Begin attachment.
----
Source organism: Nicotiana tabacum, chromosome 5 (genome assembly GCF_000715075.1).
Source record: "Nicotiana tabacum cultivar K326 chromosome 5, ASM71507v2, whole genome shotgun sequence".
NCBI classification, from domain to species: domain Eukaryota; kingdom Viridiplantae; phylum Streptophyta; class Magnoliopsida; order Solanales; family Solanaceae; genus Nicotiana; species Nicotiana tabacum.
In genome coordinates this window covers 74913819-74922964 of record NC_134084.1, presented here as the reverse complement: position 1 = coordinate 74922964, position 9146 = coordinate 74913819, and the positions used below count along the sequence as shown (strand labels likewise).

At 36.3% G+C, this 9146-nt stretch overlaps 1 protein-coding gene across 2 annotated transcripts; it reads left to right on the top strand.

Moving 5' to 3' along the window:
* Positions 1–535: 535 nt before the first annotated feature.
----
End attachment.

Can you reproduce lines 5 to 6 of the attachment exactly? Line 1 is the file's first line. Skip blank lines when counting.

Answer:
At 36.3% G+C, this 9146-nt stretch overlaps 1 protein-coding gene across 2 annotated transcripts; it reads left to right on the top strand.

Moving 5' to 3' along the window: